6 The word “body” may therefore signify very different perceptions and/or conceptions of reality for different people (cf. Synnott, 80).
7 The acts of lying on the stairs in front of a building and sitting on the railings overlooking a body of water, which we do individually, but all together at the same time nevertheless; the squeezing together on the bench near the library very clearly calls for actual physical contact. The latter proved to be surprisingly the most popular!
8 Sophie Fuggle states in a text on the “Discourses of Subversion” (2008) in parkour and capoeira: “With parkour this involves a questioning of architectural spaces, suggesting ways in which such spaces might be traversed and ‘used’ in ways other than those intended by architects and town planners.” (205)
9 For example, the stair steps at the entrance of a building, fence railings overlooking a river; the space under the bridge, a portion of the pavement that everybody merely passes through; a public bench; a flower garden; a wall of signages and posters; and an overpass bridge that connects one building to another.
10 Transient places that do not have enough significance to be considered as ‘places’
11 As Popen states, it presents the “risk of becoming dispossessed of the ability to venture beyond proscribed limits of thinking and acting. The task then is to find openings, slippages, fissures, spaces that can provide footholds onto different ways of thinking and acting.” (Popen, 125)
12 “[I]n the perception of the urban landscape, the traceur does not simply confirm the (quite literally) concrete presence of architectural structures but reaffirms this presence, changing the very identity of such structures. In scaling the walls of a building rather than using the stairs inside, the traceur touches areas and surfaces of the building largely untouched, viewing the building from angles not usually perceived. In doing so the traceur not only changes his own perception of the building but also changes the building itself as perceived object.” (Fuggle 214-215)
13 In Merleau-Ponty’s work The Visible and the Invisible
14 “[T]he dérive was an attempt to change the meaning of the city through changing the way it was inhabited” (McDonough, 77).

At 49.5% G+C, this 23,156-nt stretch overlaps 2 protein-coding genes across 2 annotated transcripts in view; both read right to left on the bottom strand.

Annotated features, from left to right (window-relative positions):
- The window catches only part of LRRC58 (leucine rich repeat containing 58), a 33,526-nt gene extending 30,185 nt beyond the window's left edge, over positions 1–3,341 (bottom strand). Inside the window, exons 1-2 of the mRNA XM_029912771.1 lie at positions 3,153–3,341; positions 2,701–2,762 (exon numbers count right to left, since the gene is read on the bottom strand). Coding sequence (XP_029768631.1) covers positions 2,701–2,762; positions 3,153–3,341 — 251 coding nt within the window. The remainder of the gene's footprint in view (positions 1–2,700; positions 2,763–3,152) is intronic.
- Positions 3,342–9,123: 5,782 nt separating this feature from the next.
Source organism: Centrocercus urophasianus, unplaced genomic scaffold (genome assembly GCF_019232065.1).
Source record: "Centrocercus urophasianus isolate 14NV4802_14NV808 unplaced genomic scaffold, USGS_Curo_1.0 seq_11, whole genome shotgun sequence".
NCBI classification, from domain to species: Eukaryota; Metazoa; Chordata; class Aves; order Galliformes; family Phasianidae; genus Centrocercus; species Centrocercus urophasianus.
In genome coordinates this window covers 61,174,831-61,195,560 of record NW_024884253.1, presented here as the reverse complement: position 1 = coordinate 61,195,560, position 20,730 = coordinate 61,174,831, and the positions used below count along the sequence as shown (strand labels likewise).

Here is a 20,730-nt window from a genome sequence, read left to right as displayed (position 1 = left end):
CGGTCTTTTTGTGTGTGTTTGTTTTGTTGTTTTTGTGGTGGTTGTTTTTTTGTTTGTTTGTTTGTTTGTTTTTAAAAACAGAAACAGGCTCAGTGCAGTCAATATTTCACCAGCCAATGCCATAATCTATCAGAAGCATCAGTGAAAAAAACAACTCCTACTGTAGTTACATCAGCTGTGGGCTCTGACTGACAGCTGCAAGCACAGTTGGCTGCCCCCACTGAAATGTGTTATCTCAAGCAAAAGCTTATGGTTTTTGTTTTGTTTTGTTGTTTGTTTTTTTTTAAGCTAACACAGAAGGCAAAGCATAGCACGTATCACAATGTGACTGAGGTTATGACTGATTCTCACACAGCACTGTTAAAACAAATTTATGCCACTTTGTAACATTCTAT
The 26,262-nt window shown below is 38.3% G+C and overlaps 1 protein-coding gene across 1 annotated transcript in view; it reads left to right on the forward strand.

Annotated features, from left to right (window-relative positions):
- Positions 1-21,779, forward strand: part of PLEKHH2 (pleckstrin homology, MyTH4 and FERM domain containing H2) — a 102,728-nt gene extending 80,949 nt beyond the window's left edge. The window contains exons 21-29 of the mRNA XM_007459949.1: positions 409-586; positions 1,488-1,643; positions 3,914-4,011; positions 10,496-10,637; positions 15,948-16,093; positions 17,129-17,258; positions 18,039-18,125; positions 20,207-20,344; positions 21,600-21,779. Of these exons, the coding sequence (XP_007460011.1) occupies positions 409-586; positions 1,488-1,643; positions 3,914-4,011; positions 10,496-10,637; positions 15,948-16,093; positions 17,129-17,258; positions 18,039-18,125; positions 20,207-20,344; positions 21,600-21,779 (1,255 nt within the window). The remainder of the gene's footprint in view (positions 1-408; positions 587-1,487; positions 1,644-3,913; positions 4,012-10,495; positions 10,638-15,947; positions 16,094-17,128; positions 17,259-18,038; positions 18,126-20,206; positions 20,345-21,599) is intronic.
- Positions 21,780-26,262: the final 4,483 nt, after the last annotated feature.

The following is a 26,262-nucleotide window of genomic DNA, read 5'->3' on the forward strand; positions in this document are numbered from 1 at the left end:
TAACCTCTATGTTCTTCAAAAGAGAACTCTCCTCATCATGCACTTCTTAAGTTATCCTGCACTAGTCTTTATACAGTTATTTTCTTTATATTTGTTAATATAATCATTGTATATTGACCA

15 “For the traceur, one’s body is the very essence of being. As the body of the traceur simultaneously touches and is touched by the obstacles it encounters, a perpetual process of folding and unfolding takes place whereby the body identifies completely with the world it traverses while at the same time positing itself as other.” (Fuggle, 215)
16 “[T]he city is the force of striation that reimparts smooth space, puts it back into operation everywhere, on earth and in the other elements, outside but also inside itself” (481)
17 Deleuze and Guattari identify it with the image of the sea that is constantly penetrated by the striated, the city.
18 Hereby one is reminded of Kershaw on the paradox of performance, citing a saying of the Buddha: the foot feels the foot when it feels the ground (Kershaw, 4, my emphasis).
19 What Jones understands as a general insistence in live (performance) art (32).
20 When we went to London for our fieldtrip, our aim was to focus on the body as an archive: how can the body archive the city experience? How can the body document the experience and leave the “document” outside of the body so that it could be accessed later. Various methods were used to try it out: automatic writing, automatic speaking, drawing, describing what one sees etc. However, later during the process the importance of “our bodies as archive” was put aside and it became clear to all of us that the essence of our performance would be to to create experiences for the audience.
21 “Performance, for me, functions as […] a way of knowing, not simply an object of analysis. By situating myself as one more social actor in the scenarios I analyze, I hope to position my personal and theoretical investment in the arguments. I chose not to smooth out the difference in tone, but rather let them speak to the tensions between who I am and what I do.” (xvi)
22 As Jonathan Raban puts it, the city goes soft the moment our body touches, and thereby marks the city: “[the city] awaits the imprint of an identity[…]it invites you to remake it, to consolidate it into a shape you can live in[…]Decide who you are, and the city will again assume a fixed form round you.” (1,2)
23 “Rituals become a key, as it is through ritual that the individual moves into a state of liminality. Thus, the discussion has centered on ritualized body, where the physiological as well as mental aspects of the body are seen together in their role of urban space construction and representation. Ritual has been highlighted as a device that helps in making the user’s body one with the space he/she inhabits. It is then that lived space, an overlay of Lefebvre’s perceived, conceived and social space, emerges.” (Tiwari, 142)